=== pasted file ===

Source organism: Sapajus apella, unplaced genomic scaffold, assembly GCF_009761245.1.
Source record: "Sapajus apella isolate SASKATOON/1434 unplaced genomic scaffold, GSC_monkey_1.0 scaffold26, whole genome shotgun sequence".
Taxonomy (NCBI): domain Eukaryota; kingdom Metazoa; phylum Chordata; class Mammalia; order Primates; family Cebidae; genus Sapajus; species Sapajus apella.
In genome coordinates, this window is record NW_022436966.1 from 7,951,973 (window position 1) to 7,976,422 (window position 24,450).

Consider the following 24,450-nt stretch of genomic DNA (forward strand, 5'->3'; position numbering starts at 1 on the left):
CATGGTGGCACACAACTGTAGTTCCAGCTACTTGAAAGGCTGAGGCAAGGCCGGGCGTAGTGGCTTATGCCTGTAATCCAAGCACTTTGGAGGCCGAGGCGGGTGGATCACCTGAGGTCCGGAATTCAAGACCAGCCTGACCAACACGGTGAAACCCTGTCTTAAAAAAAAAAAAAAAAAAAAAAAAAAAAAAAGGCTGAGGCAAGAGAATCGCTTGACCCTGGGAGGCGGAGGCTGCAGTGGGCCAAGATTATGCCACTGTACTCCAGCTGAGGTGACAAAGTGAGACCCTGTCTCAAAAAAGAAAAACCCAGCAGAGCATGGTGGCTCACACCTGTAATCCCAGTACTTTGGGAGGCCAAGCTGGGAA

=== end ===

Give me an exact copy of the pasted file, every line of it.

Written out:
Source organism: Sapajus apella, unplaced genomic scaffold, assembly GCF_009761245.1.
Source record: "Sapajus apella isolate SASKATOON/1434 unplaced genomic scaffold, GSC_monkey_1.0 scaffold26, whole genome shotgun sequence".
Taxonomy (NCBI): domain Eukaryota; kingdom Metazoa; phylum Chordata; class Mammalia; order Primates; family Cebidae; genus Sapajus; species Sapajus apella.
In genome coordinates, this window is record NW_022436966.1 from 7,951,973 (window position 1) to 7,976,422 (window position 24,450).

Consider the following 24,450-nt stretch of genomic DNA (forward strand, 5'->3'; position numbering starts at 1 on the left):
CATGGTGGCACACAACTGTAGTTCCAGCTACTTGAAAGGCTGAGGCAAGGCCGGGCGTAGTGGCTTATGCCTGTAATCCAAGCACTTTGGAGGCCGAGGCGGGTGGATCACCTGAGGTCCGGAATTCAAGACCAGCCTGACCAACACGGTGAAACCCTGTCTTAAAAAAAAAAAAAAAAAAAAAAAAAAAAAAAGGCTGAGGCAAGAGAATCGCTTGACCCTGGGAGGCGGAGGCTGCAGTGGGCCAAGATTATGCCACTGTACTCCAGCTGAGGTGACAAAGTGAGACCCTGTCTCAAAAAAGAAAAACCCAGCAGAGCATGGTGGCTCACACCTGTAATCCCAGTACTTTGGGAGGCCAAGCTGGGAA